Introducing quoted passages — the student of literature's data — offers writers one of their most powerful tools. We quote other texts because they exemplify something with which we disagree, provide an example of some general point, or support our own argument. But to quote a text effectively, we have to let readers know what we expect them to treat it. If we can't come up with anythng more informative than "Shakespeare writes," we not only lose a key opportunity to show the reader what we mean we also come off looking like clueless dolts. If we have nothing more informative to offer than "Shakespeare writes" — almost always a completely useless phrase when quoting from a play that everyone knows Shakespeeare wrote — we also risk annoying readers who want and need to be told why we ask them to read that quoted text.

1. Avoid introducing quotations with non-informative phrases (e.g., "Pope states," "She says") and try to lead readers into the quoted material by letting them know what to expect. In the following passage the author has a fine introduction but doesn't realize it:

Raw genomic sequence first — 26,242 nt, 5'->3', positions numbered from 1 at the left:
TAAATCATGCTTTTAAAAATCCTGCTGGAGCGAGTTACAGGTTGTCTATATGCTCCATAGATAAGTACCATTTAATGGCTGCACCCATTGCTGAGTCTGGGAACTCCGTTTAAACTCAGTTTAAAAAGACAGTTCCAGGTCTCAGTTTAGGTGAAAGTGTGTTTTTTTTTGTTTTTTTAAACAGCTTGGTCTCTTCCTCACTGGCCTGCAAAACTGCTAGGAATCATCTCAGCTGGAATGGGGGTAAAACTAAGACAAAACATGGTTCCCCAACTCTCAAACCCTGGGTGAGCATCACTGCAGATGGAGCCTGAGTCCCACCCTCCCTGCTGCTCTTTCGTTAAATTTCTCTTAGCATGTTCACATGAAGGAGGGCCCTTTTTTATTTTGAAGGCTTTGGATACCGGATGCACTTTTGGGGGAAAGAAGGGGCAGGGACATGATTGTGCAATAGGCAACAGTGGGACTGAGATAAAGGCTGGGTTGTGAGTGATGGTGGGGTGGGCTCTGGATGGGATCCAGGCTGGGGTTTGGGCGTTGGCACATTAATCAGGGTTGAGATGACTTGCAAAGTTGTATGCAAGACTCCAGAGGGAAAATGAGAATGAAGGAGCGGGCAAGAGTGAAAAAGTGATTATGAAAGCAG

Finally, Austen ends the passage with a distinct notion of sarcasm. She states: "To this speech, Bingley made no answer."

Fixing the errors in idiom and cutting the unnecessary words make this introduction much stronger.

Finally, Austen ends the passage ON a distinctLY SARCASTIC NOTE: "To this speech, Bingley made no answer."

2. A quick way to add strength and clarity: take the noun or phrase following due to and because of, and make that noun or phrase the subject the sentence. Thus: Instead of "Due to the war, his business failed," try (1) "The war made his business fail" or (2) "The war destroyed his business."

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Last modified 11 March 2008